• Fe Robinson

What's your motive?


Life often goes at a rapid pace and we can get swept along, moving from one thing to the next without pausing for breath.


When you stop, new insights have space to emerge. When you have time to reflect, you can begin to notice yourself and other people in a different way, becoming much more aware of your motives and the impact you are having, both positive and in more challenging ways.

Reflection enables us to look more deeply. When we look without adding anything, it enables us to be more honest with ourselves. What we find is not always pretty or edifying, but once we are aware of what is happening for us, we are at choice and can change it.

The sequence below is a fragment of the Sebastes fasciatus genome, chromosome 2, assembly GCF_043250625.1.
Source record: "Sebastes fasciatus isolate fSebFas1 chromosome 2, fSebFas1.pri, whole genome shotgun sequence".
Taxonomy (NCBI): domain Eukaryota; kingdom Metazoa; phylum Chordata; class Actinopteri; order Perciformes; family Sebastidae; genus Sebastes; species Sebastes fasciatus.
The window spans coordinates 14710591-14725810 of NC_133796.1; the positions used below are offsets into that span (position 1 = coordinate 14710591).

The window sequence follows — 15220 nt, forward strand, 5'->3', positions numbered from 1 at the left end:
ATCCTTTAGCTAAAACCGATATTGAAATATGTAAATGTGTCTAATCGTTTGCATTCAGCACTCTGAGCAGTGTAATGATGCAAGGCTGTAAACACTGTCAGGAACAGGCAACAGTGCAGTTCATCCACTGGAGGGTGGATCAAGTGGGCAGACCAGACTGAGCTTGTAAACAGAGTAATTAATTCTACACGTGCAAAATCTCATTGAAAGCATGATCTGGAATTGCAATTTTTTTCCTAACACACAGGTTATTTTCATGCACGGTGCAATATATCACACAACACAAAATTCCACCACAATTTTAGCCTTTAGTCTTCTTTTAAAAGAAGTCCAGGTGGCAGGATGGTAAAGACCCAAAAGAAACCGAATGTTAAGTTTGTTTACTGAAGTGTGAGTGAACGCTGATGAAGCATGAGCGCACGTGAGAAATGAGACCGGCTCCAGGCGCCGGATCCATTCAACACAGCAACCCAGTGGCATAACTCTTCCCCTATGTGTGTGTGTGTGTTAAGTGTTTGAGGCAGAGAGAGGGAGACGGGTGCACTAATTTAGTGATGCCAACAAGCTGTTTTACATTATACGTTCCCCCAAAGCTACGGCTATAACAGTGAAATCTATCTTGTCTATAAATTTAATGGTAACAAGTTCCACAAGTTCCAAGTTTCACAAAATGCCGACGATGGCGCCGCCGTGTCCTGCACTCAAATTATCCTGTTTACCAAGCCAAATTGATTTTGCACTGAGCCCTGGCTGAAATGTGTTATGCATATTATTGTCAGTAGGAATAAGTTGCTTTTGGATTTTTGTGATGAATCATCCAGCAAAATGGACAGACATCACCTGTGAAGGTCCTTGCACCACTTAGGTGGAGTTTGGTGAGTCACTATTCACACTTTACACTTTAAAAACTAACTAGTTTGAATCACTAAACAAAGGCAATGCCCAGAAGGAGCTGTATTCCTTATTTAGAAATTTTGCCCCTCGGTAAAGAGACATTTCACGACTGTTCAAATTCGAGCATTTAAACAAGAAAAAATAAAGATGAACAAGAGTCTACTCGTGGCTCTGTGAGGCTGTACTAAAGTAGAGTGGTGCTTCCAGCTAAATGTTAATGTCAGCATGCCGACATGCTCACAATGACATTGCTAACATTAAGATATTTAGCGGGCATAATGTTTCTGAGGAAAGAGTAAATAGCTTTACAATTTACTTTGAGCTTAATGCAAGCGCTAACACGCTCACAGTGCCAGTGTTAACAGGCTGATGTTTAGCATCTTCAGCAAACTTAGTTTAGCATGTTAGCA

Reflection may not be easy, but it is certainly simple. It is the act of stopping, and then looking and listening internally to tune in to what is really going on. John Driscoll has developed a great model for reflection that is powerful, and easy to remember:


What?

First, we notice: What is happening? What am I experiencing? What are my reactions? What are others doing?


So What?

Then, we begin to make sense: What do I feel about what I think? What do I think about what I feel? What’s driving me here? What meaning does this have for me? What am I learning?


Now What?

Finally, we decide how to respond: What are the implications of what I have learned? What will I now do differently? What do I want to explore further? Who else can benefit from my insights?


Learning to reflect is a powerful way to get back in touch with yourself, enhancing your well-being. What do you need to make space to reflect on?

Fe Robinson

Psychotherapy

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